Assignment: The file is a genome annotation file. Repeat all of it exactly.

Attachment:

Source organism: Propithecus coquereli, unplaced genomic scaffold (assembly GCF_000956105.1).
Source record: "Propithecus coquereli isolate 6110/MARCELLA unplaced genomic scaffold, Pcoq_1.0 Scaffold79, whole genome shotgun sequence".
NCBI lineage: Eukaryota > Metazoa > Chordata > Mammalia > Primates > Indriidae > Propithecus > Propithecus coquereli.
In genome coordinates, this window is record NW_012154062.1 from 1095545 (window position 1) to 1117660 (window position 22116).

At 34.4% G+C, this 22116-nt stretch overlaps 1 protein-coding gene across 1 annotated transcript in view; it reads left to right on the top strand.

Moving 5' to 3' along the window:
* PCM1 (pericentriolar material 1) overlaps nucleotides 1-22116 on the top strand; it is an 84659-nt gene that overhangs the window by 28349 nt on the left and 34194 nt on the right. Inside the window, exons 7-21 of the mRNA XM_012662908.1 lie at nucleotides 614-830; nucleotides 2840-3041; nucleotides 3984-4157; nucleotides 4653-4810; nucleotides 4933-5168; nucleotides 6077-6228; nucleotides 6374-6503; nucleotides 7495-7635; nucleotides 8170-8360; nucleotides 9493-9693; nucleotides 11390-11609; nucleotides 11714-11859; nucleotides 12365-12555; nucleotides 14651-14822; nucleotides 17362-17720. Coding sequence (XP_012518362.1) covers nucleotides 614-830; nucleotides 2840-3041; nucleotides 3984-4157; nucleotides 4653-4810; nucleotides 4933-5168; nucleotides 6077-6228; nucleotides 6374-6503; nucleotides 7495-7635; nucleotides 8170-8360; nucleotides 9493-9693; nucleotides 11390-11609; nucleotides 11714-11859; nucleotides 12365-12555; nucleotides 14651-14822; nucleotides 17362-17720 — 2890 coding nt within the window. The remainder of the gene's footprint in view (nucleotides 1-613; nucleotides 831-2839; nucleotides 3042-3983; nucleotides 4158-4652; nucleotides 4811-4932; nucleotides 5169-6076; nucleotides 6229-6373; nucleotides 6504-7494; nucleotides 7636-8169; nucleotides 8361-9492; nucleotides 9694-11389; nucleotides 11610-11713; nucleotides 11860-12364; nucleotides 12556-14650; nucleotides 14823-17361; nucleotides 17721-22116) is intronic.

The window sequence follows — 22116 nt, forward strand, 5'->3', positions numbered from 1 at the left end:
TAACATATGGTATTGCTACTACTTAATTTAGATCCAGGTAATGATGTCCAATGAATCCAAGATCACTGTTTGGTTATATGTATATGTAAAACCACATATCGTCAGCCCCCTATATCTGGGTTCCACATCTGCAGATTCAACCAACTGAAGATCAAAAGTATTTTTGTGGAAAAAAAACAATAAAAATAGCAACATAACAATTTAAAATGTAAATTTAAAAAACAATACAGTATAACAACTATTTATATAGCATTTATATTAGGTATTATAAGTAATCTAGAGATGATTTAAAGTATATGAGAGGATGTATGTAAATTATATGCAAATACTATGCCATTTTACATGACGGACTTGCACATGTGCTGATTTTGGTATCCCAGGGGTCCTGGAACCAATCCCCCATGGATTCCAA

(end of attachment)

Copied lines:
Source organism: Propithecus coquereli, unplaced genomic scaffold (assembly GCF_000956105.1).
Source record: "Propithecus coquereli isolate 6110/MARCELLA unplaced genomic scaffold, Pcoq_1.0 Scaffold79, whole genome shotgun sequence".
NCBI lineage: Eukaryota > Metazoa > Chordata > Mammalia > Primates > Indriidae > Propithecus > Propithecus coquereli.
In genome coordinates, this window is record NW_012154062.1 from 1095545 (window position 1) to 1117660 (window position 22116).

At 34.4% G+C, this 22116-nt stretch overlaps 1 protein-coding gene across 1 annotated transcript in view; it reads left to right on the top strand.

Moving 5' to 3' along the window:
* PCM1 (pericentriolar material 1) overlaps nucleotides 1-22116 on the top strand; it is an 84659-nt gene that overhangs the window by 28349 nt on the left and 34194 nt on the right. Inside the window, exons 7-21 of the mRNA XM_012662908.1 lie at nucleotides 614-830; nucleotides 2840-3041; nucleotides 3984-4157; nucleotides 4653-4810; nucleotides 4933-5168; nucleotides 6077-6228; nucleotides 6374-6503; nucleotides 7495-7635; nucleotides 8170-8360; nucleotides 9493-9693; nucleotides 11390-11609; nucleotides 11714-11859; nucleotides 12365-12555; nucleotides 14651-14822; nucleotides 17362-17720. Coding sequence (XP_012518362.1) covers nucleotides 614-830; nucleotides 2840-3041; nucleotides 3984-4157; nucleotides 4653-4810; nucleotides 4933-5168; nucleotides 6077-6228; nucleotides 6374-6503; nucleotides 7495-7635; nucleotides 8170-8360; nucleotides 9493-9693; nucleotides 11390-11609; nucleotides 11714-11859; nucleotides 12365-12555; nucleotides 14651-14822; nucleotides 17362-17720 — 2890 coding nt within the window. The remainder of the gene's footprint in view (nucleotides 1-613; nucleotides 831-2839; nucleotides 3042-3983; nucleotides 4158-4652; nucleotides 4811-4932; nucleotides 5169-6076; nucleotides 6229-6373; nucleotides 6504-7494; nucleotides 7636-8169; nucleotides 8361-9492; nucleotides 9694-11389; nucleotides 11610-11713; nucleotides 11860-12364; nucleotides 12556-14650; nucleotides 14823-17361; nucleotides 17721-22116) is intronic.

The window sequence follows — 22116 nt, forward strand, 5'->3', positions numbered from 1 at the left end:
TAACATATGGTATTGCTACTACTTAATTTAGATCCAGGTAATGATGTCCAATGAATCCAAGATCACTGTTTGGTTATATGTATATGTAAAACCACATATCGTCAGCCCCCTATATCTGGGTTCCACATCTGCAGATTCAACCAACTGAAGATCAAAAGTATTTTTGTGGAAAAAAAACAATAAAAATAGCAACATAACAATTTAAAATGTAAATTTAAAAAACAATACAGTATAACAACTATTTATATAGCATTTATATTAGGTATTATAAGTAATCTAGAGATGATTTAAAGTATATGAGAGGATGTATGTAAATTATATGCAAATACTATGCCATTTTACATGACGGACTTGCACATGTGCTGATTTTGGTATCCCAGGGGTCCTGGAACCAATCCCCCATGGATTCCAA